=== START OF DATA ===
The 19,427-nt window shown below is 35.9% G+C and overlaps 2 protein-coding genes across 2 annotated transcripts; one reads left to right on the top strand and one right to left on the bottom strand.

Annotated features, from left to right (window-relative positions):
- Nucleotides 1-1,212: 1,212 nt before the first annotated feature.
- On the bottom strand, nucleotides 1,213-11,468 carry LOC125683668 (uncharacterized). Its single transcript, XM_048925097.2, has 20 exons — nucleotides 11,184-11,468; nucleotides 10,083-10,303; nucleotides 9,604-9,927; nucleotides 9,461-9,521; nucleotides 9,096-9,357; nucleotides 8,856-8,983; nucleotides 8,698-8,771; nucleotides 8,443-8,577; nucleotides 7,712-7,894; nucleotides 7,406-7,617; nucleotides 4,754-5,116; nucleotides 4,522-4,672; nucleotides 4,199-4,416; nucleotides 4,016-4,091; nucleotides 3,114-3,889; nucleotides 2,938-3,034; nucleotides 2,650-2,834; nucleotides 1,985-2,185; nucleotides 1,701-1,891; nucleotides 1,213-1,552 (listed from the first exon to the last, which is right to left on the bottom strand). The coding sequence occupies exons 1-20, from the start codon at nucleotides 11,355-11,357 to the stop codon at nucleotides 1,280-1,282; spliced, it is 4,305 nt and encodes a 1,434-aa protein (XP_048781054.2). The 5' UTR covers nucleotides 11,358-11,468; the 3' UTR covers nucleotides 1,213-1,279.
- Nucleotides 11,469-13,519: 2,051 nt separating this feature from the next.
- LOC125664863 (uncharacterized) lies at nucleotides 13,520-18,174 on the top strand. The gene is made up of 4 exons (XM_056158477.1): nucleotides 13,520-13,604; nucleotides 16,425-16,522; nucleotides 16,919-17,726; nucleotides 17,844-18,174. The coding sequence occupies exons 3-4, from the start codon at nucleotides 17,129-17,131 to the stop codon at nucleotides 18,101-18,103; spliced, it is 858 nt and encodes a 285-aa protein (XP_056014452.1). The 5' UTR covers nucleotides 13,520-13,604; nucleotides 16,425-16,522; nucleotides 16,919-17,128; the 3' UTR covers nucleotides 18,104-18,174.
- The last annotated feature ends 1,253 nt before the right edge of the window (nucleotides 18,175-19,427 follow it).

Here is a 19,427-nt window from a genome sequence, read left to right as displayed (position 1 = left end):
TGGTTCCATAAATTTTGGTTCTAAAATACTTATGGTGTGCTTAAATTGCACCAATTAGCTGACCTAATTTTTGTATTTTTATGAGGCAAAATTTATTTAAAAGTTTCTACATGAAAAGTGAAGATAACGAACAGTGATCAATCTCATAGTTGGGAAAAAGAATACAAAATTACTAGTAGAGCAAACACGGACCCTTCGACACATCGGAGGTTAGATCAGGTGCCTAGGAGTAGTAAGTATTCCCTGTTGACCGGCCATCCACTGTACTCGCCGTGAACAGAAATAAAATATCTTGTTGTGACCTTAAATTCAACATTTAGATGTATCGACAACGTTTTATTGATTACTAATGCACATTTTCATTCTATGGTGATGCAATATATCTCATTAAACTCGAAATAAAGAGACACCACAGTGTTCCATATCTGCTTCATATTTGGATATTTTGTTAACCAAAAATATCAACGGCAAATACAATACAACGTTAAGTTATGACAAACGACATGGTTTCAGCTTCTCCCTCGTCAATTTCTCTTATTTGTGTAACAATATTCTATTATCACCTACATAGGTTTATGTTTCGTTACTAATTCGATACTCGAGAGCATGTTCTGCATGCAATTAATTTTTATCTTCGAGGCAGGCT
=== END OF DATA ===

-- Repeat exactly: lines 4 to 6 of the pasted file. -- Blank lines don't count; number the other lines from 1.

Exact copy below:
- On the bottom strand, nucleotides 1,213-11,468 carry LOC125683668 (uncharacterized). Its single transcript, XM_048925097.2, has 20 exons — nucleotides 11,184-11,468; nucleotides 10,083-10,303; nucleotides 9,604-9,927; nucleotides 9,461-9,521; nucleotides 9,096-9,357; nucleotides 8,856-8,983; nucleotides 8,698-8,771; nucleotides 8,443-8,577; nucleotides 7,712-7,894; nucleotides 7,406-7,617; nucleotides 4,754-5,116; nucleotides 4,522-4,672; nucleotides 4,199-4,416; nucleotides 4,016-4,091; nucleotides 3,114-3,889; nucleotides 2,938-3,034; nucleotides 2,650-2,834; nucleotides 1,985-2,185; nucleotides 1,701-1,891; nucleotides 1,213-1,552 (listed from the first exon to the last, which is right to left on the bottom strand). The coding sequence occupies exons 1-20, from the start codon at nucleotides 11,355-11,357 to the stop codon at nucleotides 1,280-1,282; spliced, it is 4,305 nt and encodes a 1,434-aa protein (XP_048781054.2). The 5' UTR covers nucleotides 11,358-11,468; the 3' UTR covers nucleotides 1,213-1,279.
- Nucleotides 11,469-13,519: 2,051 nt separating this feature from the next.
- LOC125664863 (uncharacterized) lies at nucleotides 13,520-18,174 on the top strand. The gene is made up of 4 exons (XM_056158477.1): nucleotides 13,520-13,604; nucleotides 16,425-16,522; nucleotides 16,919-17,726; nucleotides 17,844-18,174. The coding sequence occupies exons 3-4, from the start codon at nucleotides 17,129-17,131 to the stop codon at nucleotides 18,101-18,103; spliced, it is 858 nt and encodes a 285-aa protein (XP_056014452.1). The 5' UTR covers nucleotides 13,520-13,604; nucleotides 16,425-16,522; nucleotides 16,919-17,128; the 3' UTR covers nucleotides 18,104-18,174.